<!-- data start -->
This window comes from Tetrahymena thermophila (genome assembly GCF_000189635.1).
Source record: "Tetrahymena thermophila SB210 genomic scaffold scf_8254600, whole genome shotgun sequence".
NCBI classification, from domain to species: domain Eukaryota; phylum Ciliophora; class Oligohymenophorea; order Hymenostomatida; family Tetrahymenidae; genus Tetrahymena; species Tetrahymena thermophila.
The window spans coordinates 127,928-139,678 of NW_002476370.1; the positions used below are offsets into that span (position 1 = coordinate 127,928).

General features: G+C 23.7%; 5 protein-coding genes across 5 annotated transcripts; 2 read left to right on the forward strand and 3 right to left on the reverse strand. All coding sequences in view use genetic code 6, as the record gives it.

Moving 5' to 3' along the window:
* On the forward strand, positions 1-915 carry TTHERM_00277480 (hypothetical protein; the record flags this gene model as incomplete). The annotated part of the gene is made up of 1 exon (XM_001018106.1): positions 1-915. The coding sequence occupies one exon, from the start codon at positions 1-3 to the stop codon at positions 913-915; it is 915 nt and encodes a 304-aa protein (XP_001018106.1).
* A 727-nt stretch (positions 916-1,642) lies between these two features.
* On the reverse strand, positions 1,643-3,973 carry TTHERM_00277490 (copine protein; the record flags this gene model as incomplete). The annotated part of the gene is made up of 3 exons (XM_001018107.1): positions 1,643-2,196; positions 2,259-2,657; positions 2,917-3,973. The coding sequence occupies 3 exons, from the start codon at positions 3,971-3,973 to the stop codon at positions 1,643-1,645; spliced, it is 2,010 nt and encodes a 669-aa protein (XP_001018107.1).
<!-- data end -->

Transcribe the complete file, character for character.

This window comes from Tetrahymena thermophila (genome assembly GCF_000189635.1).
Source record: "Tetrahymena thermophila SB210 genomic scaffold scf_8254600, whole genome shotgun sequence".
NCBI classification, from domain to species: domain Eukaryota; phylum Ciliophora; class Oligohymenophorea; order Hymenostomatida; family Tetrahymenidae; genus Tetrahymena; species Tetrahymena thermophila.
The window spans coordinates 127,928-139,678 of NW_002476370.1; the positions used below are offsets into that span (position 1 = coordinate 127,928).

General features: G+C 23.7%; 5 protein-coding genes across 5 annotated transcripts; 2 read left to right on the forward strand and 3 right to left on the reverse strand. All coding sequences in view use genetic code 6, as the record gives it.

Moving 5' to 3' along the window:
* On the forward strand, positions 1-915 carry TTHERM_00277480 (hypothetical protein; the record flags this gene model as incomplete). The annotated part of the gene is made up of 1 exon (XM_001018106.1): positions 1-915. The coding sequence occupies one exon, from the start codon at positions 1-3 to the stop codon at positions 913-915; it is 915 nt and encodes a 304-aa protein (XP_001018106.1).
* A 727-nt stretch (positions 916-1,642) lies between these two features.
* On the reverse strand, positions 1,643-3,973 carry TTHERM_00277490 (copine protein; the record flags this gene model as incomplete). The annotated part of the gene is made up of 3 exons (XM_001018107.1): positions 1,643-2,196; positions 2,259-2,657; positions 2,917-3,973. The coding sequence occupies 3 exons, from the start codon at positions 3,971-3,973 to the stop codon at positions 1,643-1,645; spliced, it is 2,010 nt and encodes a 669-aa protein (XP_001018107.1).